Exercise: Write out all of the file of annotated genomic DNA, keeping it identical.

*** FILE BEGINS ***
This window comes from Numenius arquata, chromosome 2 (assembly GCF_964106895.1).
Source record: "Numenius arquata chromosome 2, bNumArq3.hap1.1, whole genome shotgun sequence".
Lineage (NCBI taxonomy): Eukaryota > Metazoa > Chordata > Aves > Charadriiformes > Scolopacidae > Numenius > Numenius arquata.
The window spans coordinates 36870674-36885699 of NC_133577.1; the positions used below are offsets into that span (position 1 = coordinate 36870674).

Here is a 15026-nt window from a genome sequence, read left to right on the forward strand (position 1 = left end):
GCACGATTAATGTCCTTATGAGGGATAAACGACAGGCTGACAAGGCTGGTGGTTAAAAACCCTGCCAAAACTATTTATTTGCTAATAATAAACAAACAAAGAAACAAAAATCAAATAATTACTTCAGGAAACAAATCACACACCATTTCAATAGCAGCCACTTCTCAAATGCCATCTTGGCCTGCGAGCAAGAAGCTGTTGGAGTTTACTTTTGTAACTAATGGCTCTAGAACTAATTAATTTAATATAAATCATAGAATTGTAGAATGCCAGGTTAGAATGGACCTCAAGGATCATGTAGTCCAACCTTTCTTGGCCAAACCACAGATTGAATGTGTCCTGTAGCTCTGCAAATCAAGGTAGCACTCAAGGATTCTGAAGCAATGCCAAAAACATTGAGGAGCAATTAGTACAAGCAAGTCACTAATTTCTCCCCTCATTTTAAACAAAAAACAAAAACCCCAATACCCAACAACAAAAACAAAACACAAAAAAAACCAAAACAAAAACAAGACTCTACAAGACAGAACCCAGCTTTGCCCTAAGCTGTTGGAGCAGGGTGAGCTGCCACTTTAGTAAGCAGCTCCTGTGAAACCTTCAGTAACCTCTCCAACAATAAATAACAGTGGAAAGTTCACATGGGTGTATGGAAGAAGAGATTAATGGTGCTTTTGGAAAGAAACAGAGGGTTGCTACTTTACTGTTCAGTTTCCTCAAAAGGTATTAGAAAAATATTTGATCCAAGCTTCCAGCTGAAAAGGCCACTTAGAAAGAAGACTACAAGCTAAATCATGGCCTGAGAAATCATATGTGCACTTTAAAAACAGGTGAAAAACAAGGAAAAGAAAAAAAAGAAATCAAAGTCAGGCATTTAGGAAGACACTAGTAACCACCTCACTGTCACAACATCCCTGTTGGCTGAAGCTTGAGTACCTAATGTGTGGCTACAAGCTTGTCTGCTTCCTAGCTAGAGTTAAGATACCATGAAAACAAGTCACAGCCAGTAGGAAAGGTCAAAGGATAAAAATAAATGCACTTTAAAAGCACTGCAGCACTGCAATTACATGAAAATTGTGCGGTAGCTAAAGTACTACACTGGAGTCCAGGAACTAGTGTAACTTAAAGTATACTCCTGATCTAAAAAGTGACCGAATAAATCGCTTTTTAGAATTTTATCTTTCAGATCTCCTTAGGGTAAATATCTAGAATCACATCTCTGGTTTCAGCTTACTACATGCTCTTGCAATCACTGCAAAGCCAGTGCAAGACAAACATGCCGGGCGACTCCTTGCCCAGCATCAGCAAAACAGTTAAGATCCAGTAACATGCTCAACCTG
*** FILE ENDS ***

This window comes from Numenius arquata, chromosome 2 (assembly GCF_964106895.1).
Source record: "Numenius arquata chromosome 2, bNumArq3.hap1.1, whole genome shotgun sequence".
Lineage (NCBI taxonomy): Eukaryota > Metazoa > Chordata > Aves > Charadriiformes > Scolopacidae > Numenius > Numenius arquata.
The window spans coordinates 36870674-36885699 of NC_133577.1; the positions used below are offsets into that span (position 1 = coordinate 36870674).

Here is a 15026-nt window from a genome sequence, read left to right on the forward strand (position 1 = left end):
GCACGATTAATGTCCTTATGAGGGATAAACGACAGGCTGACAAGGCTGGTGGTTAAAAACCCTGCCAAAACTATTTATTTGCTAATAATAAACAAACAAAGAAACAAAAATCAAATAATTACTTCAGGAAACAAATCACACACCATTTCAATAGCAGCCACTTCTCAAATGCCATCTTGGCCTGCGAGCAAGAAGCTGTTGGAGTTTACTTTTGTAACTAATGGCTCTAGAACTAATTAATTTAATATAAATCATAGAATTGTAGAATGCCAGGTTAGAATGGACCTCAAGGATCATGTAGTCCAACCTTTCTTGGCCAAACCACAGATTGAATGTGTCCTGTAGCTCTGCAAATCAAGGTAGCACTCAAGGATTCTGAAGCAATGCCAAAAACATTGAGGAGCAATTAGTACAAGCAAGTCACTAATTTCTCCCCTCATTTTAAACAAAAAACAAAAACCCCAATACCCAACAACAAAAACAAAACACAAAAAAAACCAAAACAAAAACAAGACTCTACAAGACAGAACCCAGCTTTGCCCTAAGCTGTTGGAGCAGGGTGAGCTGCCACTTTAGTAAGCAGCTCCTGTGAAACCTTCAGTAACCTCTCCAACAATAAATAACAGTGGAAAGTTCACATGGGTGTATGGAAGAAGAGATTAATGGTGCTTTTGGAAAGAAACAGAGGGTTGCTACTTTACTGTTCAGTTTCCTCAAAAGGTATTAGAAAAATATTTGATCCAAGCTTCCAGCTGAAAAGGCCACTTAGAAAGAAGACTACAAGCTAAATCATGGCCTGAGAAATCATATGTGCACTTTAAAAACAGGTGAAAAACAAGGAAAAGAAAAAAAAGAAATCAAAGTCAGGCATTTAGGAAGACACTAGTAACCACCTCACTGTCACAACATCCCTGTTGGCTGAAGCTTGAGTACCTAATGTGTGGCTACAAGCTTGTCTGCTTCCTAGCTAGAGTTAAGATACCATGAAAACAAGTCACAGCCAGTAGGAAAGGTCAAAGGATAAAAATAAATGCACTTTAAAAGCACTGCAGCACTGCAATTACATGAAAATTGTGCGGTAGCTAAAGTACTACACTGGAGTCCAGGAACTAGTGTAACTTAAAGTATACTCCTGATCTAAAAAGTGACCGAATAAATCGCTTTTTAGAATTTTATCTTTCAGATCTCCTTAGGGTAAATATCTAGAATCACATCTCTGGTTTCAGCTTACTACATGCTCTTGCAATCACTGCAAAGCCAGTGCAAGACAAACATGCCGGGCGACTCCTTGCCCAGCATCAGCAAAACAGTTAAGATCCAGTAACATGCTCAACCTG